Did you ever say that you would do anything, even go to ‘the ends of the earth’ to figure out how to be happy and at peace with yourself? I did. Well, here I was, at the end of the earth on a bus traveling across Tibet at the enforced speed limit of 30 km (18 mph). My patience was being tested.
Up and down mountain roads, curves, twists and turns, sitting and staring out the window. Every hour or so, we stopped, either for a bathroom break or a Chinese security checkpoint. Both were equally bad and at times I was not entirely in a pilgrimage state of mind.
Wait. I was supposed to subdue the sense of who I am. This meant stop complaining. In the past, the only way to reach Kailash was by foot and people walked with pure devotion from South India. Many people never returned home and here I was sitting on a bus and complaining about it.
I silenced myself, put on headphones, and listened to my favorite chant – ‘Shambo’. Each utterance of the sound relaxed my mind and brought me back to be with the beauty outside my window. Shambo means the auspicious one. The most auspicious thing that can happen in a lifetime is to self-actualize or to reach the highest within oneself. I longed for this. This is why I was here.
The Arrival of a Lifetime
The bus I called home for the past three days continued to make its way up and down the mountainous roads. We stopped for yet another bathroom break, but this time it was different. Sadhguru informed us we were approaching Lake Manasarovar.
We were to remain in silence and softly chant to keep a deep sense of awareness. Alternating between chanting and sukha kriya (a form of breathing that balances the body), I entered into a state of extreme peace. But on the other hand, I could hardly contain my excitement. I felt like a child on Christmas Eve waiting for morning to come to see what Santa Claus left under the tree.
I continued to chant with my eyes closed, but something called me to open them.
As I opened my eyes, the bus turned and proceeded downhill. All I could see in front of me was a magnificent lake with colors as vibrant as a proud peacock glistening in the sunshine. It held intensity like no other lake and captured me as I looked in awe. I had chills throughout my body and deep down I wondered – is this Manasarovar? It was.
We arrived and I slowly exited the bus. Sadhguru was chanting ‘Shiva Shambo’. I came to the front of the group, kneeled down and stared at the lake. I felt a peace of finally arriving. Mystical, magical, and mysterious, I was mesmerized by the lakes beauty and the depths of its being. The moment was surreal as if the lake did not really exist. Was I looking at a painting?
My glance alternated between Manasarovar and Sadhguru. The look on his face was one I have never seen before; he was in his element. I closed my eyes, continued to chant and felt the warmth of the sun on my face. In an instant, something so powerful forced my head to turn to the right.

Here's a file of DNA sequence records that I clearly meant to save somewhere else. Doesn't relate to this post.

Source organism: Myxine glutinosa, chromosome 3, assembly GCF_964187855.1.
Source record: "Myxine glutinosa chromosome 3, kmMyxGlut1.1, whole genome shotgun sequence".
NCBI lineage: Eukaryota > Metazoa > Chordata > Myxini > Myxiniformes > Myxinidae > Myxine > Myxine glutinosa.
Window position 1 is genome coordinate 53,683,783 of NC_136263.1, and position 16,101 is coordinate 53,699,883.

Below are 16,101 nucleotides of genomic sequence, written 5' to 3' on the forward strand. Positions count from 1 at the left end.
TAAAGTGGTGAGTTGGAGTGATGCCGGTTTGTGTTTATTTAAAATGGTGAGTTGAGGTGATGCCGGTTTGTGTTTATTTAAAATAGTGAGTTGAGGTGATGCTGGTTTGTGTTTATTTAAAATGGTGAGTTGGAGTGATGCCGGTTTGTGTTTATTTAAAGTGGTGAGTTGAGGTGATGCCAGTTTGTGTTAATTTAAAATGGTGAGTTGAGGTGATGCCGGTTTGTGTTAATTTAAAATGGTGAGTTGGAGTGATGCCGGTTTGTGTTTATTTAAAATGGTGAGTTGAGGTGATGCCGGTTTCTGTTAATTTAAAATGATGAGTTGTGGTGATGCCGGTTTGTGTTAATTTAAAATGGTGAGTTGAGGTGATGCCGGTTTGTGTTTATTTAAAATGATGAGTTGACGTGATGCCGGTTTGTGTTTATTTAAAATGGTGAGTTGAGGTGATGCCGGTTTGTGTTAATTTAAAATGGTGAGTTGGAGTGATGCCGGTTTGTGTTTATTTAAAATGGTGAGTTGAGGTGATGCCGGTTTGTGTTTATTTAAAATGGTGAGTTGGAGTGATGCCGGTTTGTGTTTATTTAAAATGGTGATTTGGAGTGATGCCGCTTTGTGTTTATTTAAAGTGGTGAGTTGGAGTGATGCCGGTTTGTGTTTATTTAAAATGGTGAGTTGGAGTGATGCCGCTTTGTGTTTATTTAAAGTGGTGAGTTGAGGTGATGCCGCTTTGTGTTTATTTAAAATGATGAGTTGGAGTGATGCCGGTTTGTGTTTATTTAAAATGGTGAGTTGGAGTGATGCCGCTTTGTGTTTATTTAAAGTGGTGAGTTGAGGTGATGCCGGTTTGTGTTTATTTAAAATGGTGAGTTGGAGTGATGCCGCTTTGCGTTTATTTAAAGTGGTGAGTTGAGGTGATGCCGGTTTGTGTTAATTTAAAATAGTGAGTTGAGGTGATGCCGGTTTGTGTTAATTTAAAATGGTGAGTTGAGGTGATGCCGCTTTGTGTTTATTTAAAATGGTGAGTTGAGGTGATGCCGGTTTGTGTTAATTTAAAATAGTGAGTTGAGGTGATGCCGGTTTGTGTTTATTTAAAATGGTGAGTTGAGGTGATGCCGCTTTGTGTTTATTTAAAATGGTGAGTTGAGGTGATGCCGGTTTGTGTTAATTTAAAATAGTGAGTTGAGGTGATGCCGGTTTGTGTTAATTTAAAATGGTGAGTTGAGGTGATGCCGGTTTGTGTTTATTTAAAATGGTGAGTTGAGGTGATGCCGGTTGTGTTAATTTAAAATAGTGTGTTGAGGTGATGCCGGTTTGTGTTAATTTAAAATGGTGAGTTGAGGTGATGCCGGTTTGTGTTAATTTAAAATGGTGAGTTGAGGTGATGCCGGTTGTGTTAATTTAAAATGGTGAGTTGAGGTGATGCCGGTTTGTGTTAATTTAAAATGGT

I followed the force, turned my head and opened my eyes. I could see in the distance a massive, black mountain peaking through the clouds. The force that pulled me is the reason for being here and the reason why my life will never again be the same. It was Kailash.
My heart beat faster and my chest was pounding. A waterfall of tears flowed down my face as I sank to the ground and fell forward. My entire being opened up and something shifted inside. Kailash’s power was so immense that it completely overpowered me. I felt as if all my past worries and fears had been wiped away. All this happened with one glance, what would happen once I reached the base of Kailash?
Sadhguru continued to chant. He opened his arms and we created a circle around him to form a hug. Many of us were quite emotional and overwhelmed. As the group let go, people fell to his feet. I hugged him from the back and placed my cheek on his right shoulder and kissed him. I did not want to let go.
Morning soon was upon us as we assembled at Lake Manasarovar. I walked to the water’s edge and slowly bent down. With my hands in prayer pose, I felt an intense devotion to the water and started to cry.
Slowly, I placed my hands on the water’s surface, lowered them through chunks of ice, and touched the soft bottom of the lake. Tears flowed and became one with the sacred waters of Lake Manasarovar.
Despite the frigid water temperature of about 5 to 10 Celsius (about 45 Fahrenheit), I walked into the blue green emerald waters. Boldly taking large, pronounced steps as if I was close to catching something I had been chasing my entire life. With each step my feet and ankles sank into the muddy ground of the lake. Not knowing what was beneath or if I would step in a sinking hole, I was not afraid.
The mountains surrounding the lake seemed to be merging with the water. I was merging with the water. I could have been hypothermic, but I did not notice. My physical body was no longer important. Devotion took over. There was warmth inside my body, a fire, burning through whatever needed to die.
Behold the Mountain
How does one behold a mountain? I sense you approach it with your entire being, and leave your complaints at the door. I was not really sure, but the time was now to find out. Sadhguru had been preparing us since the first day of our journey two weeks ago. I felt that everything up to this point in my life had been preparing me for this day.